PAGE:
Today’s reading: 2 Chronicles 18-20.
The first mention of fasting in the Bible is King David’s refusal of food when his and Bathsheba’s child was near death. It was a time of great sadness and anxiety for David, but he was also abstaining from food as part of an effort to change God’s mind about the child. The child died in spite of his fast.
Fasting isn’t a simple issue. There are many reasons people fast, even in the Bible. And far from being strange or rare, it is an expected activity, for Jesus said, “When you fast…” When King Jehoshaphat faced a crisis of war, one of the first things he did was proclaim a fast:
Some men came and told Jehoshaphat, “A vast army is coming against you from Edom, from the other side of the Sea. It is already in Hazazon Tamar” (that is, En Gedi). Alarmed, Jehoshaphat resolved to inquire of the LORD, and he proclaimed a fast for all Judah. 2 Chronicles 20:2-3
Elmer Towns wrote an insightful book called Fasting for Spiritual Breakthrough that lists a number of reasons that people in the Bible fasted.
- Fasting for revival and for salvation of the lost (1 Samuel 7)
- Fasting in order to have some food to share with others (2 Kings 17)
- Fasting to solve a problem (Ezra 8)
- Fasting for protection from evil (Esther 4)
- Fasting for health and healing (Daniel 1)
- Fasting for an influential testimony (Luke 1, Matthew 3)
- Fasting for freedom from the effects of a demon; Towns relates this to addictions and besetting sins (Matthew 17)
- Fasting for wisdom in decision-making (Acts 9)
I don’t believe these are the only reasons people fast, but it gives you some idea of the wide range of purposes for fasting. Two things that these reasons for fasting share in common: they address a crisis, and they aim to enlist God’s help in solving the problem. Just as there are many reasons for fasting, there are many ways of fasting. Some people fast for short periods and some for longer times. Some people fast from all food; others eat only bread or eliminate specific foods. Most continue drinking fluids. I would recommend those with health problems talk with their doctor before beginning a fast.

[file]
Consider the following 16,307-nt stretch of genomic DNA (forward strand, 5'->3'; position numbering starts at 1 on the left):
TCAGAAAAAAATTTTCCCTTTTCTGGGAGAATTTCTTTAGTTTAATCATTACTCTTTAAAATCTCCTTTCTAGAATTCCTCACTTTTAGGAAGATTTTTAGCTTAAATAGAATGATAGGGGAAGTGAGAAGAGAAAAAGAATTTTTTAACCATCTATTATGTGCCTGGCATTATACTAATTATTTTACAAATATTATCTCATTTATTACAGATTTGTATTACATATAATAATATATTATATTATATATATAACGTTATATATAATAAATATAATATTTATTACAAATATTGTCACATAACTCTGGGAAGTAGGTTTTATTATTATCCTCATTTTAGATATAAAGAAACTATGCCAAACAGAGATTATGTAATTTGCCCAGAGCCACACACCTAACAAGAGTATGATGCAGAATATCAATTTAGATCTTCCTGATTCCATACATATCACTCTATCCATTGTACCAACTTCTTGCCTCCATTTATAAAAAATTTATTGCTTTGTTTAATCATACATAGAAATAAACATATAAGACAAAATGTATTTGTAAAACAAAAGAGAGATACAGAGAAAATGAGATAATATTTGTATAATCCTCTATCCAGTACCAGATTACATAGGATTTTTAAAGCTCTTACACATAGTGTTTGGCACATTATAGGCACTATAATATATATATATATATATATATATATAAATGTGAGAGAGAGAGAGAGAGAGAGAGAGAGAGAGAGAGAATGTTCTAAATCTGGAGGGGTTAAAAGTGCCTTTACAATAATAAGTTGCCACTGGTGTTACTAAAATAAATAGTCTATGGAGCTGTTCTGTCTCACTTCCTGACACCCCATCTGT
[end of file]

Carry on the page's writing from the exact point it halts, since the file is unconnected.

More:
My own experience has been limited to fasts of 12 to 24 hours, with the elimination of food but not water. I have not fasted often, perhaps a dozen times. I didn’t feel that I saw any circumstances change in my life directly as a result of fasting (though it’s likely that there were spiritual results I could not see). However, I have always found fasting to be effective in other ways:
- It concentrates my attention on God. As my hunger keeps returning, my thoughts turn to God again and again.
- It reminds me of my dependence on God. Hunger humbles you and teaches you that you must have food to live.
- It helps me pray to God. Each hunger pang is a reminder to pray.
- It teaches me that I should hunger for God more than I hunger for food.
It’s possible to fast for the wrong reason, such as personal recognition. It would be wrong to do it in a legalistic way as though it were necessary for salvation. It’s also wrong to focus on fasting if there are more serious issues of sin or disobedience in your life that you need to address. As God told the people of Isaiah’s day who were good at fasting but bad at living well with others:
“Is not this the kind of fasting I have chosen: to loose the chains of injustice and untie the cords of the yoke, to set the oppressed free and break every yoke?” Isaiah 58:6
On the other hand, Jesus himself spoke of the power of fasting when he proclaimed, in the case of the demon-possessed boy with seizures, that prayer and fasting would overcome the problem when nothing else could. That kind of power, available to believers for kingdom purposes, should prompt us all to spend more time learning how to fast.
Image by Jean Fortunet on Wikimedia Commons, CC by 1.0